After crossing several States with Jeff Lenosky as part of Drew’s Turkey Trip, we had the idea to put his trusty Ford Econoline (E350) up against the Ford Transit to see if style and savings could best modern technology and space. While we know there’s a whole lot of Toyota Tacoma’s at the trailheads, it’s hard to deny the massive presence of vans at motocross tracks and mountain bike trailheads around the world and this Van Off will hopefully give vanners a look at two options when weighing how to get into that budget van life.

Both of us bought our vans used, meaning the savings were instant. Ford Transit vans are more affordable than Sprinters but more costly than Ram’s ProMaster offering, but they still ain’t cheap. The Transit Cargo starts at roughly $35,000 dollars with the passenger versions starting over $40,000 new. Being that Jeff is on a budget and bought his used as a lease return, he paid $28,000 for a nearly $50,000 van with just 20,000 miles on it. From there he began the tear down process and started building the van to suit him.

Ford E350 Van Build

While $28 grand is a great deal for a $50,000 van, I just wasn’t in a spot to drop that kind of coin on a van so instead, I chose to upgrade my trusty Ford E350 12-passenger van for the longer, E350 15-passenger Extended version. Ford stopped making Econolines and ushered in the new Transit but there is still a die-hard following for these rugged, brutish looking vans and that is one of the many advantage of this platform to newer “Euro” vans. Ford does still offer an E-Series Cutaway that outfits like Sportsmobile and construction or shuttle companies buy as the rolling chassis for custom builds however. So if you’re super handy, or want a new E-Series, it can be done, it’ll just cost you and that’s not what the Econoline is about for our sake.

Since Ford Econolines are no longer being made, the number of them is only decreasing, which means finding cherry ones with low miles is going to get harder every year. But, I was able to sell his 12-pass with nearly 200,000 miles on the clock and buy a 2010 with 56,000 while only pulling $5,000 out of my pocket! If you’re down to put in the work, knock on doors, look in church parking lots or online, you can still find Econolines with 45-55,000 miles pretty easily. The challenge however, is finding clean ones that aren’t over $15,000. Old folks homes, churches and small schools are great options and much better than plumbers or electricians vans that were loaded up with thousands of pounds of gear every single day. Also worth considering idle times as ambulances and shuttle companies may not have tons of miles on their rigs but they could have huge idle hours on the motor.

Luckily I was able to find a van that was owned by a private party who had a big family and was also thinking about starting a small shuttle business in his town, but it never panned out. The van sat most of the year and was a great buy, so I jumped on it as calls were pouring in. From there the tear down and rebuild began. My good friend Greg Flack who’s an electrician by trade and all-around handyman helped with wiring my LED lights, insulation and putting up the Home Depot ship lap ceiling. From there I began working on storage and bike rack solutions inside. Much like Jeff, we were both building our vans to suit our needs while trying to stay on a budget and while staying practical.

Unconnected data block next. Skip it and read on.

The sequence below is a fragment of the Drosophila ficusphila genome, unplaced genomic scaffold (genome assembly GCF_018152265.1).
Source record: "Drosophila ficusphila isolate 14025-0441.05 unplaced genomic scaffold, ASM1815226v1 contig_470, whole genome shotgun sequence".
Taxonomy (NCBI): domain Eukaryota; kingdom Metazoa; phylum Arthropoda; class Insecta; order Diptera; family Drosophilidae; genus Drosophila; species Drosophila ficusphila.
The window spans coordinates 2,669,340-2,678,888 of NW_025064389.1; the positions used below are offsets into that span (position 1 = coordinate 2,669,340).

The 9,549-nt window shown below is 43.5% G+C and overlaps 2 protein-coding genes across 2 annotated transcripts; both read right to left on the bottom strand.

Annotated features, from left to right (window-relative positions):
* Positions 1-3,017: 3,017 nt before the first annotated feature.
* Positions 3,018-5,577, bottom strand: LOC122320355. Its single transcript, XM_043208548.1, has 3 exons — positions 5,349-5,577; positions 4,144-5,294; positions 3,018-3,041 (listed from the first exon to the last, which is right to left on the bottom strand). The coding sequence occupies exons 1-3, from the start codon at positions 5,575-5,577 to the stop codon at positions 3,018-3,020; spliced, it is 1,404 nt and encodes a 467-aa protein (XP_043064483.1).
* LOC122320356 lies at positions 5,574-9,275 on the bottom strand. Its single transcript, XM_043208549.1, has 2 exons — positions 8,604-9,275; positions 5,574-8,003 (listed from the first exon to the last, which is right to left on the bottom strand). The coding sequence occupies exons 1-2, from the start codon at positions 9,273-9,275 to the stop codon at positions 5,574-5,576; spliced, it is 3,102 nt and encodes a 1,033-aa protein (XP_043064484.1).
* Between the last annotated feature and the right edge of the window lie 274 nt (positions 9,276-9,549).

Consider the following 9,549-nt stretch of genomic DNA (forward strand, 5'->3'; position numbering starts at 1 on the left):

Ford E350 Van Build


Not sure we can totally say one van is “better” as there are so many nuances to each that make it a win for some people more than others, but we’ll evaluate a couple key topics. Jeff’s van takes the win for having more space, getting slightly better fuel economy and being able to stand up inside. Point for Ford Transit.

I may be biased, but I think the Ford E350 takes the win in the looks department, handling on the twisties and power. Only cuz Jeff has the non-turbo V6. That EcoBoost is bad ass!

Also, the gas tank on the Sprinter is TINY, and sort of a bummer for long trips. With a 33+ gallon capacity on the Econoline, I’m down to put the pedal to the metal and crush miles whereas the 25 gallon tank on the Transit meant we were pulling over like a pregnant lady sipping iced tea. Two points for the Ford E350.

Ford E350 Van Build

Off roading capabilities are gonna go to the Econoline in both stock and 4×4 format. There’s a reason SPortsmobile still buys the E-Series cutaways from Ford. They are far superior to any full size van when it comes to suspension upgrades and off road articulation/performance. Even in stock setting, ground clearance and navigation of terrain go to the Econoline van. Point for Ford Econoline.

Comfort, quiet and fuel economy points go to the Ford Transit for sure. It’s a bit more aero, I guess, but it certainly rides more like a car and isn’t as loud inside. Point for Transit.

Value! The most personal and arguable topic of all… My van cost me $11,000 and some sweat, insulation, wood, L-Track and time. Jeff’s van cost him $28,000 and cost him some time, brainstorming material and work. For the most part we did it ourselves or with the help of friends and probably spent less than $5,000 finishing up the vans. The question I’m asking myself when considering an “upgrade” is, does the $15,000 upcharge outweigh the benefits I’d get of having a taller van. Ultimately, that’s all I’m gaining is storage space. Since fuel economy isn’t all that great, sadly, I’m just not sure I’ll spend $15,000 in fuel to make up that difference, so is standing up and pulling bikes in and out more easily worth it. I may have to start a dollar jar for every time I curse and swear as I wrestle bikes in and out of this “small, low-roofed” van. If I’m annoyed enough times that I stuff $15,000 in that jar, I may go to the Ford Transit. Until then, I may be listing the Wolf Wagon for sale and try hunting down the next E350 with low miles!

Any offers?

Ford E350 Van Build